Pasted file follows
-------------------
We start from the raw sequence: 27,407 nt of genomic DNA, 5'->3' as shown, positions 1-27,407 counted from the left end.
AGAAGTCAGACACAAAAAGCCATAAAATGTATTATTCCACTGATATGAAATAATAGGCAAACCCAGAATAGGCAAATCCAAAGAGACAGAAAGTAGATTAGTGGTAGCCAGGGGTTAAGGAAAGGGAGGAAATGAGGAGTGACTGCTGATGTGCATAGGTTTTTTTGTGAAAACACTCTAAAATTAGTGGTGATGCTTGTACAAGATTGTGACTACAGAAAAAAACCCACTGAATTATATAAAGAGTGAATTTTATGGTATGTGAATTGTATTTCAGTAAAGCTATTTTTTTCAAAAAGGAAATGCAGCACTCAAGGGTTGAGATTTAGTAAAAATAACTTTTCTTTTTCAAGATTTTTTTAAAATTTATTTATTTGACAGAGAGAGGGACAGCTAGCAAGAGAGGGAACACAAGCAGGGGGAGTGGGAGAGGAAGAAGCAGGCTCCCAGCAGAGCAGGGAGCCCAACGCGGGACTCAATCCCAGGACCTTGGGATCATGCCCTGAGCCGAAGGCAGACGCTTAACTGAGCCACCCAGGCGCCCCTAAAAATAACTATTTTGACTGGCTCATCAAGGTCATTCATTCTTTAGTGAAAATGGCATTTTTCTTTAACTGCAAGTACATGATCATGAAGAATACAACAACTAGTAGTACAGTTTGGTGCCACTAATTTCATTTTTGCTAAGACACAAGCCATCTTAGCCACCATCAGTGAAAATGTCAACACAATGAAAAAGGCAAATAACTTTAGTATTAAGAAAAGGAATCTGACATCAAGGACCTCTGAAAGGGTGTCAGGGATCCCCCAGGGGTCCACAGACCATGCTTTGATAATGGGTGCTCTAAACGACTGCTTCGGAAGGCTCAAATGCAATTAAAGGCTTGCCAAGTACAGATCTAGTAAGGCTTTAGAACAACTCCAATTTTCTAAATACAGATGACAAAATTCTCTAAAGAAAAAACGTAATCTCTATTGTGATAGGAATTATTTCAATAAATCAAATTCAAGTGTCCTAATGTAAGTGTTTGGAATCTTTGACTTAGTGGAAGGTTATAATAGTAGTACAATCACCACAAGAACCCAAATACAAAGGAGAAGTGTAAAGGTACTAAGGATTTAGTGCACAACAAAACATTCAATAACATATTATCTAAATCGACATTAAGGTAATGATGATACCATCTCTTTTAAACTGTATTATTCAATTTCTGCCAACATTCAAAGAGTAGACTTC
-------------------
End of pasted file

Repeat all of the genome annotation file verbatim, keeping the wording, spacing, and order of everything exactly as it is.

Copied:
We start from the raw sequence: 27,407 nt of genomic DNA, 5'->3' as shown, positions 1-27,407 counted from the left end.
AGAAGTCAGACACAAAAAGCCATAAAATGTATTATTCCACTGATATGAAATAATAGGCAAACCCAGAATAGGCAAATCCAAAGAGACAGAAAGTAGATTAGTGGTAGCCAGGGGTTAAGGAAAGGGAGGAAATGAGGAGTGACTGCTGATGTGCATAGGTTTTTTTGTGAAAACACTCTAAAATTAGTGGTGATGCTTGTACAAGATTGTGACTACAGAAAAAAACCCACTGAATTATATAAAGAGTGAATTTTATGGTATGTGAATTGTATTTCAGTAAAGCTATTTTTTTCAAAAAGGAAATGCAGCACTCAAGGGTTGAGATTTAGTAAAAATAACTTTTCTTTTTCAAGATTTTTTTAAAATTTATTTATTTGACAGAGAGAGGGACAGCTAGCAAGAGAGGGAACACAAGCAGGGGGAGTGGGAGAGGAAGAAGCAGGCTCCCAGCAGAGCAGGGAGCCCAACGCGGGACTCAATCCCAGGACCTTGGGATCATGCCCTGAGCCGAAGGCAGACGCTTAACTGAGCCACCCAGGCGCCCCTAAAAATAACTATTTTGACTGGCTCATCAAGGTCATTCATTCTTTAGTGAAAATGGCATTTTTCTTTAACTGCAAGTACATGATCATGAAGAATACAACAACTAGTAGTACAGTTTGGTGCCACTAATTTCATTTTTGCTAAGACACAAGCCATCTTAGCCACCATCAGTGAAAATGTCAACACAATGAAAAAGGCAAATAACTTTAGTATTAAGAAAAGGAATCTGACATCAAGGACCTCTGAAAGGGTGTCAGGGATCCCCCAGGGGTCCACAGACCATGCTTTGATAATGGGTGCTCTAAACGACTGCTTCGGAAGGCTCAAATGCAATTAAAGGCTTGCCAAGTACAGATCTAGTAAGGCTTTAGAACAACTCCAATTTTCTAAATACAGATGACAAAATTCTCTAAAGAAAAAACGTAATCTCTATTGTGATAGGAATTATTTCAATAAATCAAATTCAAGTGTCCTAATGTAAGTGTTTGGAATCTTTGACTTAGTGGAAGGTTATAATAGTAGTACAATCACCACAAGAACCCAAATACAAAGGAGAAGTGTAAAGGTACTAAGGATTTAGTGCACAACAAAACATTCAATAACATATTATCTAAATCGACATTAAGGTAATGATGATACCATCTCTTTTAAACTGTATTATTCAATTTCTGCCAACATTCAAAGAGTAGACTTC